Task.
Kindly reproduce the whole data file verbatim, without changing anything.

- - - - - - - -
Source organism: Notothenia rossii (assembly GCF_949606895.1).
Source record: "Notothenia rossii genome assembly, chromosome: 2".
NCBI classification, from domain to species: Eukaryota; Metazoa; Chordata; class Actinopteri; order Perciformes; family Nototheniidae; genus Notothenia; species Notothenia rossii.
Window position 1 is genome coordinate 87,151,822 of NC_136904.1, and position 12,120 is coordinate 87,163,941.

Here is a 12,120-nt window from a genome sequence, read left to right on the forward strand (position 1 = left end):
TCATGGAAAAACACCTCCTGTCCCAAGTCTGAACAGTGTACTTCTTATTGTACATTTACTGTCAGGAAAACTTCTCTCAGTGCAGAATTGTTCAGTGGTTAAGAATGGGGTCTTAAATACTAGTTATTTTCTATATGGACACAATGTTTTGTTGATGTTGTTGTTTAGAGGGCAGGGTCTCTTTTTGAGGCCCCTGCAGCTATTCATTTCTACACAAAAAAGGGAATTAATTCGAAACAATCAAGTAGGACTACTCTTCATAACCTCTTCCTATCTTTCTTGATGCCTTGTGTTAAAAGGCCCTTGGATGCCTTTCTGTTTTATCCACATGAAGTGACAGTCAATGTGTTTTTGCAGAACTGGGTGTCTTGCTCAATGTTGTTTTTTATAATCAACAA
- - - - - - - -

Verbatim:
Source organism: Notothenia rossii (assembly GCF_949606895.1).
Source record: "Notothenia rossii genome assembly, chromosome: 2".
NCBI classification, from domain to species: Eukaryota; Metazoa; Chordata; class Actinopteri; order Perciformes; family Nototheniidae; genus Notothenia; species Notothenia rossii.
Window position 1 is genome coordinate 87,151,822 of NC_136904.1, and position 12,120 is coordinate 87,163,941.

Here is a 12,120-nt window from a genome sequence, read left to right on the forward strand (position 1 = left end):
TCATGGAAAAACACCTCCTGTCCCAAGTCTGAACAGTGTACTTCTTATTGTACATTTACTGTCAGGAAAACTTCTCTCAGTGCAGAATTGTTCAGTGGTTAAGAATGGGGTCTTAAATACTAGTTATTTTCTATATGGACACAATGTTTTGTTGATGTTGTTGTTTAGAGGGCAGGGTCTCTTTTTGAGGCCCCTGCAGCTATTCATTTCTACACAAAAAAGGGAATTAATTCGAAACAATCAAGTAGGACTACTCTTCATAACCTCTTCCTATCTTTCTTGATGCCTTGTGTTAAAAGGCCCTTGGATGCCTTTCTGTTTTATCCACATGAAGTGACAGTCAATGTGTTTTTGCAGAACTGGGTGTCTTGCTCAATGTTGTTTTTTATAATCAACAA